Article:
On Fri, 22 Jun 2007, Luke -Jr wrote:
> On Friday 22 June 2007 12:37, Johannes Schindelin wrote:
> > If at the same time you make something original, which is not derived from
> > the GPLed program, then you are as free as a bird to sh*t on the GPL with
> > regards to your original work. You can choose whatever license, if any.
> Not if you want to distribute the GPL'd work, or anything derived from it.
You can distribute on the same medium, at the same time, two different
programs, one GPL, the other not. No problem. None at all.
> > The GPL is only insofar viral as you cannot take something GPLed and
> > just relicense it at will. Not even when you modify it.
> Then explain the difference between the LGPL and GPL. A license that
> preserves itself only is pointless without other terms.
No, it is not.
> > However, writing a virtual device that just happens to be dynamically
> > linkable to QEmu, but might just as well be linked to VMWare, is fine.
> > This virtual device is clearly _not_ derived from QEmu.
> That allows you to distribute the virtual device by itself, not
> alongside with Qemu.
To the contrary. You can distribute them both at the same time, under
different conditions, much like you can distribute QEmu with parts GPL,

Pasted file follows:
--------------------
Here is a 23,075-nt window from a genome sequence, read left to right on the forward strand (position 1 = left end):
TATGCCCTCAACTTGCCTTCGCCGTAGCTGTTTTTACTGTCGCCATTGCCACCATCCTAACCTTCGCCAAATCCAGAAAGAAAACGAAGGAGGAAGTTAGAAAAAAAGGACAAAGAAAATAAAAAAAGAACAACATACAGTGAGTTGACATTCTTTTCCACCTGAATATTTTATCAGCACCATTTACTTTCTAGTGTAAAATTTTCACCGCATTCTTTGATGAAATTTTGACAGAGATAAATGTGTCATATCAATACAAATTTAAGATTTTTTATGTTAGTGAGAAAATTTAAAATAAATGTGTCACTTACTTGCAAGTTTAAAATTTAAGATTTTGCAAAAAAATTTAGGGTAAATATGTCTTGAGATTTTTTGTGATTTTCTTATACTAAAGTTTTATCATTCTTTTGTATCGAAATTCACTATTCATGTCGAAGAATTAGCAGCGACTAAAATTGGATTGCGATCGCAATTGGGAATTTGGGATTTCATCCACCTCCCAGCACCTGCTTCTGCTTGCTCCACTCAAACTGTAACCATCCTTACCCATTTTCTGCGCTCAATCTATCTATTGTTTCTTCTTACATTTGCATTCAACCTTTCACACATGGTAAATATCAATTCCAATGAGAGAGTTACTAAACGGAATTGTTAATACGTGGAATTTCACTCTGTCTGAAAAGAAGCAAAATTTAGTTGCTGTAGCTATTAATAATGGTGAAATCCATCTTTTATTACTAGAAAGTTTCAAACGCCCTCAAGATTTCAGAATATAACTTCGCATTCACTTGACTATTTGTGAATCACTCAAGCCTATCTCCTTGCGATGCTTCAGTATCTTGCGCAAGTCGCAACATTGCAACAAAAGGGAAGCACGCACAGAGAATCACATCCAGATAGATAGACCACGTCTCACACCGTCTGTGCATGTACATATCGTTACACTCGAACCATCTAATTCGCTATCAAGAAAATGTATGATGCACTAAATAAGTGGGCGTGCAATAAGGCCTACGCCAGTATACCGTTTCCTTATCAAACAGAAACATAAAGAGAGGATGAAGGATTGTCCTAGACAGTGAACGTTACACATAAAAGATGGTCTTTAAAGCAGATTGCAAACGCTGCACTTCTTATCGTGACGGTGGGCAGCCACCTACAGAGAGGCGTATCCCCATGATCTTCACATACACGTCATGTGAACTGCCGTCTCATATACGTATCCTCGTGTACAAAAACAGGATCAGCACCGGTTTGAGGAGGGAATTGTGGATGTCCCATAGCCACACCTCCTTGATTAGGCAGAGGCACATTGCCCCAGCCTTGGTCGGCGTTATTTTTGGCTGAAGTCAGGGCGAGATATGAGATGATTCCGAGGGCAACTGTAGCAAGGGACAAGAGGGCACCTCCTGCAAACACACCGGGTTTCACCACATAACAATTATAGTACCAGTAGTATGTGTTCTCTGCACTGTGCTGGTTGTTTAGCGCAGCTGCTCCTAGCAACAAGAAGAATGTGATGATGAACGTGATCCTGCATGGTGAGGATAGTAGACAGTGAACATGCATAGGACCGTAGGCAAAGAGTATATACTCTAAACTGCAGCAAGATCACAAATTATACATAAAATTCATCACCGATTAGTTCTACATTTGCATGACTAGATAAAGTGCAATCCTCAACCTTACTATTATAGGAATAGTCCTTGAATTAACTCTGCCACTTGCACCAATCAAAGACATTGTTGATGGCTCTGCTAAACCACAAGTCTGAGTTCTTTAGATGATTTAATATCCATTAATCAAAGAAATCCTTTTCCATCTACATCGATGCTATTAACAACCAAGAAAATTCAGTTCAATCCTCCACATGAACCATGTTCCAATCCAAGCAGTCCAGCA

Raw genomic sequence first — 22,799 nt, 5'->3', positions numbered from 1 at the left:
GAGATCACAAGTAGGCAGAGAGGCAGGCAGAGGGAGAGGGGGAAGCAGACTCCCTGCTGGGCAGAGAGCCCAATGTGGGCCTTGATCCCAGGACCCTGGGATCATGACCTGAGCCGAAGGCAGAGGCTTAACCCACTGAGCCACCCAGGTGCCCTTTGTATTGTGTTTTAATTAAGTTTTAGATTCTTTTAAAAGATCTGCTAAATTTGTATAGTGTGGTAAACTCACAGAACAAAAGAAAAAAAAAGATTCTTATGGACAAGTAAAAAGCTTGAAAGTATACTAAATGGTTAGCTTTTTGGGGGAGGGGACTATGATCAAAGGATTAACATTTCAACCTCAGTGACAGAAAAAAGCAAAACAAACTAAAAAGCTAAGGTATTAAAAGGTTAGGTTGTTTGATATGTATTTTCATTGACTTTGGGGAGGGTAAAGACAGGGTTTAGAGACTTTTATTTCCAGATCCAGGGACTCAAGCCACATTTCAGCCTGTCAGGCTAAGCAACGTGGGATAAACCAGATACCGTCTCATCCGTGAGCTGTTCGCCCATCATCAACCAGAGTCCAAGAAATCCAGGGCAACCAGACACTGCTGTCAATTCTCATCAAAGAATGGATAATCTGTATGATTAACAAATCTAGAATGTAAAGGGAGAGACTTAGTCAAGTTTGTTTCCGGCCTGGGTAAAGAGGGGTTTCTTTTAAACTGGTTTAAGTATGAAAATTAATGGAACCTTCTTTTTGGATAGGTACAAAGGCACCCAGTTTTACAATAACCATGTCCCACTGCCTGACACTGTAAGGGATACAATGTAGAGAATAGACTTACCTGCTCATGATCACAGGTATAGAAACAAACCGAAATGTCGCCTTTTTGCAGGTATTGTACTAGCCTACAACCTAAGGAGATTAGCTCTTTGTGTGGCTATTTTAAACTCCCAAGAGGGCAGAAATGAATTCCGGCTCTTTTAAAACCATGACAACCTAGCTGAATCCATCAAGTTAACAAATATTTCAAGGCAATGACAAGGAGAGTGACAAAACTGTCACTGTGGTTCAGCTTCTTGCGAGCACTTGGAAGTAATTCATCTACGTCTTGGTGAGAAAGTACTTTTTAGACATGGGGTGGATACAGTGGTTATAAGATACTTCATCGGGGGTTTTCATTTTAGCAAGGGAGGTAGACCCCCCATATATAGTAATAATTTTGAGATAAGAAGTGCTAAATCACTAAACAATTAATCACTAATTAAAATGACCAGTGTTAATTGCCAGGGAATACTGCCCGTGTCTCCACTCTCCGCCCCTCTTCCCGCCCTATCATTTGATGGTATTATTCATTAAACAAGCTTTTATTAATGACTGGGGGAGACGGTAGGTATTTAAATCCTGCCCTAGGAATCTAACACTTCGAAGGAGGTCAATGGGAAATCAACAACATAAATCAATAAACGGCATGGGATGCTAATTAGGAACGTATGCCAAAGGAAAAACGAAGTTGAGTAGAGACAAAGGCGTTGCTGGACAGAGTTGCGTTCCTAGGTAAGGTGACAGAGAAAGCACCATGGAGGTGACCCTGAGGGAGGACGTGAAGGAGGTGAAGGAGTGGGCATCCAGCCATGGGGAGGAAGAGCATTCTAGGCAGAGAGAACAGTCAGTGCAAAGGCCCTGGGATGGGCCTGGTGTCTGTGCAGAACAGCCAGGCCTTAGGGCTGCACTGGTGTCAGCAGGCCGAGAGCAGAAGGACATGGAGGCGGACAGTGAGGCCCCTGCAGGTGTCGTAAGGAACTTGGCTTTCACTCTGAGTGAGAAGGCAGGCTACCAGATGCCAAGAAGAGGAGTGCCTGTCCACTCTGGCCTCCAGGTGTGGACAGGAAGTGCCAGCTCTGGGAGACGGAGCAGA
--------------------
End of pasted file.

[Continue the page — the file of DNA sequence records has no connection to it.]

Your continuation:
parts LGPL, and parts BSD.
> > Besides, QEmu's core is LGPL. Not GPL.
> Good point, and makes this entire argument mostly irrelevant.
Not at all. If it was a derivative work of the LGPLed part, it would still
have to be LGPLed.
> > > It is undisputed that it would be in violation if the kernel was
> > > distributed with the modules.
> > Nope. It is not undisputed.
> It is undisputed by anyone who has ever considered the issue as part of
> deciding whether or not to do it.
There are distributions which deliver closed source binary-only modules.
Many LiveCDs for example.
> > > It is also fairly clear (the opinions of many kernel developers and
> > > IP lawyers) that proprietary modules for Linux are illegal to
> > > distribute.
> > Nope. Not at all.
That is Greg's opinion. There are others. Notably Linus'.
> > I'd rather have your virtual device open sourced, but if you cannot do
> > that, I'd rather have it closed-source, than not at all.
> I would never buy software without source. Hopefully someday I can apply
> this to hardware as well.
That is your freedom.
Frankly, I get really bored by the license discussions these days. Gone
seem the days where you discussed code and algorithms on the mailing